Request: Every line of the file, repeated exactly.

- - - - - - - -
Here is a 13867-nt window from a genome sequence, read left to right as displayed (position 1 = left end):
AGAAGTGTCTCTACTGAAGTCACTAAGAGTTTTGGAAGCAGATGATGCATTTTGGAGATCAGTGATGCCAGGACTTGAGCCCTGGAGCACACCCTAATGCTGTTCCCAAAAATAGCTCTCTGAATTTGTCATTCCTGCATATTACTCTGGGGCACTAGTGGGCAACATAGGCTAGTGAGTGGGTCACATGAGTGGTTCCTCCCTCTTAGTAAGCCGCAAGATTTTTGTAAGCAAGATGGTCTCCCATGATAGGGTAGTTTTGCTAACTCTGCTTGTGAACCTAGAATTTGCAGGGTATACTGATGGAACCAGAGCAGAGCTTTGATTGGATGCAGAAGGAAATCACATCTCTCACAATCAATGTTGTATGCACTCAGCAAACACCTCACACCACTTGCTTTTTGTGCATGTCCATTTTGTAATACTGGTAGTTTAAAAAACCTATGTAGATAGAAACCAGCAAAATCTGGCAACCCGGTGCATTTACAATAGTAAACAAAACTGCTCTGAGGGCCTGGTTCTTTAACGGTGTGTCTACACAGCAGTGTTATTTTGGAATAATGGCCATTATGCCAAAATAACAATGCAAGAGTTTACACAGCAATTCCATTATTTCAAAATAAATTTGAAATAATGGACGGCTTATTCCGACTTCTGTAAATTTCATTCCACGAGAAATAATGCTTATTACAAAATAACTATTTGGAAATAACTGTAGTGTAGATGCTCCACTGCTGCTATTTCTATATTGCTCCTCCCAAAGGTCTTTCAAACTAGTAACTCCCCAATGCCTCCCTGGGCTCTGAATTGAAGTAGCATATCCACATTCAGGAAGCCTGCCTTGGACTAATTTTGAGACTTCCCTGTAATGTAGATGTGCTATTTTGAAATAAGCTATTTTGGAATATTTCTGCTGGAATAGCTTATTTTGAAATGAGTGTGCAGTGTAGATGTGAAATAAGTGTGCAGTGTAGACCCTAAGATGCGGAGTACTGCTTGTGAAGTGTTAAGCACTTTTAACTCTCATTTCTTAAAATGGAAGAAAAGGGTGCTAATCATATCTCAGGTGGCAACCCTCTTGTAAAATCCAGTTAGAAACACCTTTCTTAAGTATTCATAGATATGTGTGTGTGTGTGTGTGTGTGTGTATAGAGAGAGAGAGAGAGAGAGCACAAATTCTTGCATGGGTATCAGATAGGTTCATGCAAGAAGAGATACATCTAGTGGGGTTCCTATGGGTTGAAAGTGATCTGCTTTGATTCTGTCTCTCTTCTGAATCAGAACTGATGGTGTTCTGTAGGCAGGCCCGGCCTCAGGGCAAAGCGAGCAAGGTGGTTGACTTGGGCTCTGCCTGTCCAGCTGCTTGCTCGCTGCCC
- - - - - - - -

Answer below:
Here is a 13867-nt window from a genome sequence, read left to right as displayed (position 1 = left end):
AGAAGTGTCTCTACTGAAGTCACTAAGAGTTTTGGAAGCAGATGATGCATTTTGGAGATCAGTGATGCCAGGACTTGAGCCCTGGAGCACACCCTAATGCTGTTCCCAAAAATAGCTCTCTGAATTTGTCATTCCTGCATATTACTCTGGGGCACTAGTGGGCAACATAGGCTAGTGAGTGGGTCACATGAGTGGTTCCTCCCTCTTAGTAAGCCGCAAGATTTTTGTAAGCAAGATGGTCTCCCATGATAGGGTAGTTTTGCTAACTCTGCTTGTGAACCTAGAATTTGCAGGGTATACTGATGGAACCAGAGCAGAGCTTTGATTGGATGCAGAAGGAAATCACATCTCTCACAATCAATGTTGTATGCACTCAGCAAACACCTCACACCACTTGCTTTTTGTGCATGTCCATTTTGTAATACTGGTAGTTTAAAAAACCTATGTAGATAGAAACCAGCAAAATCTGGCAACCCGGTGCATTTACAATAGTAAACAAAACTGCTCTGAGGGCCTGGTTCTTTAACGGTGTGTCTACACAGCAGTGTTATTTTGGAATAATGGCCATTATGCCAAAATAACAATGCAAGAGTTTACACAGCAATTCCATTATTTCAAAATAAATTTGAAATAATGGACGGCTTATTCCGACTTCTGTAAATTTCATTCCACGAGAAATAATGCTTATTACAAAATAACTATTTGGAAATAACTGTAGTGTAGATGCTCCACTGCTGCTATTTCTATATTGCTCCTCCCAAAGGTCTTTCAAACTAGTAACTCCCCAATGCCTCCCTGGGCTCTGAATTGAAGTAGCATATCCACATTCAGGAAGCCTGCCTTGGACTAATTTTGAGACTTCCCTGTAATGTAGATGTGCTATTTTGAAATAAGCTATTTTGGAATATTTCTGCTGGAATAGCTTATTTTGAAATGAGTGTGCAGTGTAGATGTGAAATAAGTGTGCAGTGTAGACCCTAAGATGCGGAGTACTGCTTGTGAAGTGTTAAGCACTTTTAACTCTCATTTCTTAAAATGGAAGAAAAGGGTGCTAATCATATCTCAGGTGGCAACCCTCTTGTAAAATCCAGTTAGAAACACCTTTCTTAAGTATTCATAGATATGTGTGTGTGTGTGTGTGTGTGTGTATAGAGAGAGAGAGAGAGAGAGCACAAATTCTTGCATGGGTATCAGATAGGTTCATGCAAGAAGAGATACATCTAGTGGGGTTCCTATGGGTTGAAAGTGATCTGCTTTGATTCTGTCTCTCTTCTGAATCAGAACTGATGGTGTTCTGTAGGCAGGCCCGGCCTCAGGGCAAAGCGAGCAAGGTGGTTGACTTGGGCTCTGCCTGTCCAGCTGCTTGCTCGCTGCCC